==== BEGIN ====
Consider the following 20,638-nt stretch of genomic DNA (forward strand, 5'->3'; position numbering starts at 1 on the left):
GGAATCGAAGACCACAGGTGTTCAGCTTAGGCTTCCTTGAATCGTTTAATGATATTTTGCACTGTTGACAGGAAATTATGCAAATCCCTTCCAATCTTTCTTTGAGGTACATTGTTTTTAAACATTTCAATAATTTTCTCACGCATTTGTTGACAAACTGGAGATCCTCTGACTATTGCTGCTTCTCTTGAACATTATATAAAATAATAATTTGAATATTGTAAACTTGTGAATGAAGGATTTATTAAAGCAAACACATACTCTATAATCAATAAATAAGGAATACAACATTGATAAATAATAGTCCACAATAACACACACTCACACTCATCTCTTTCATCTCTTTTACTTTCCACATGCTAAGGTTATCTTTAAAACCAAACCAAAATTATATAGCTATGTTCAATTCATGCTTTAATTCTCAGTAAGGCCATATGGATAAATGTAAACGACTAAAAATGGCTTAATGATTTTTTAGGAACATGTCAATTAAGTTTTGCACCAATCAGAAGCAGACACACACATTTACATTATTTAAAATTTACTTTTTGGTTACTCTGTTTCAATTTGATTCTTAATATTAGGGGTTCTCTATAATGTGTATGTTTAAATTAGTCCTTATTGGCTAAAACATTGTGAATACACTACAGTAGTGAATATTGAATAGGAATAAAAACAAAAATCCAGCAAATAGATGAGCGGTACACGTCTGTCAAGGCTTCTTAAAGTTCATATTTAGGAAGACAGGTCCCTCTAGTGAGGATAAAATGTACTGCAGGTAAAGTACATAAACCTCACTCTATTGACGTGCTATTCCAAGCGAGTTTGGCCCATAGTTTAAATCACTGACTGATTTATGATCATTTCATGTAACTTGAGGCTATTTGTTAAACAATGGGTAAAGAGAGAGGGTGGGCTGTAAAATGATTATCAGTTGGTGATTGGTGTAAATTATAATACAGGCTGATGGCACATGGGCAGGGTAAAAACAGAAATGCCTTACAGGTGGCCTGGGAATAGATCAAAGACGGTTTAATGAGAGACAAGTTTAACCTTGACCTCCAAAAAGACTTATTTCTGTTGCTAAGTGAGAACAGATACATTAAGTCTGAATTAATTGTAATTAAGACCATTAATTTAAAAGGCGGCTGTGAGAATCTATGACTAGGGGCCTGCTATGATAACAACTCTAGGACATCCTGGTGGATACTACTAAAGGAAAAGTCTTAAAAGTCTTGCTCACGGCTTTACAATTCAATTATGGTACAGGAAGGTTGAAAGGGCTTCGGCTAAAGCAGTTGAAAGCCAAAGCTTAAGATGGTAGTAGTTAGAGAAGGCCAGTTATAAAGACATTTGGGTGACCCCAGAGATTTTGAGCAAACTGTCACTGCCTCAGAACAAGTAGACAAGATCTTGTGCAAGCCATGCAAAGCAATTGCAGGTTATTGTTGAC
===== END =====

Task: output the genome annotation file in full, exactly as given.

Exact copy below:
Consider the following 20,638-nt stretch of genomic DNA (forward strand, 5'->3'; position numbering starts at 1 on the left):
GGAATCGAAGACCACAGGTGTTCAGCTTAGGCTTCCTTGAATCGTTTAATGATATTTTGCACTGTTGACAGGAAATTATGCAAATCCCTTCCAATCTTTCTTTGAGGTACATTGTTTTTAAACATTTCAATAATTTTCTCACGCATTTGTTGACAAACTGGAGATCCTCTGACTATTGCTGCTTCTCTTGAACATTATATAAAATAATAATTTGAATATTGTAAACTTGTGAATGAAGGATTTATTAAAGCAAACACATACTCTATAATCAATAAATAAGGAATACAACATTGATAAATAATAGTCCACAATAACACACACTCACACTCATCTCTTTCATCTCTTTTACTTTCCACATGCTAAGGTTATCTTTAAAACCAAACCAAAATTATATAGCTATGTTCAATTCATGCTTTAATTCTCAGTAAGGCCATATGGATAAATGTAAACGACTAAAAATGGCTTAATGATTTTTTAGGAACATGTCAATTAAGTTTTGCACCAATCAGAAGCAGACACACACATTTACATTATTTAAAATTTACTTTTTGGTTACTCTGTTTCAATTTGATTCTTAATATTAGGGGTTCTCTATAATGTGTATGTTTAAATTAGTCCTTATTGGCTAAAACATTGTGAATACACTACAGTAGTGAATATTGAATAGGAATAAAAACAAAAATCCAGCAAATAGATGAGCGGTACACGTCTGTCAAGGCTTCTTAAAGTTCATATTTAGGAAGACAGGTCCCTCTAGTGAGGATAAAATGTACTGCAGGTAAAGTACATAAACCTCACTCTATTGACGTGCTATTCCAAGCGAGTTTGGCCCATAGTTTAAATCACTGACTGATTTATGATCATTTCATGTAACTTGAGGCTATTTGTTAAACAATGGGTAAAGAGAGAGGGTGGGCTGTAAAATGATTATCAGTTGGTGATTGGTGTAAATTATAATACAGGCTGATGGCACATGGGCAGGGTAAAAACAGAAATGCCTTACAGGTGGCCTGGGAATAGATCAAAGACGGTTTAATGAGAGACAAGTTTAACCTTGACCTCCAAAAAGACTTATTTCTGTTGCTAAGTGAGAACAGATACATTAAGTCTGAATTAATTGTAATTAAGACCATTAATTTAAAAGGCGGCTGTGAGAATCTATGACTAGGGGCCTGCTATGATAACAACTCTAGGACATCCTGGTGGATACTACTAAAGGAAAAGTCTTAAAAGTCTTGCTCACGGCTTTACAATTCAATTATGGTACAGGAAGGTTGAAAGGGCTTCGGCTAAAGCAGTTGAAAGCCAAAGCTTAAGATGGTAGTAGTTAGAGAAGGCCAGTTATAAAGACATTTGGGTGACCCCAGAGATTTTGAGCAAACTGTCACTGCCTCAGAACAAGTAGACAAGATCTTGTGCAAGCCATGCAAAGCAATTGCAGGTTATTGTTGAC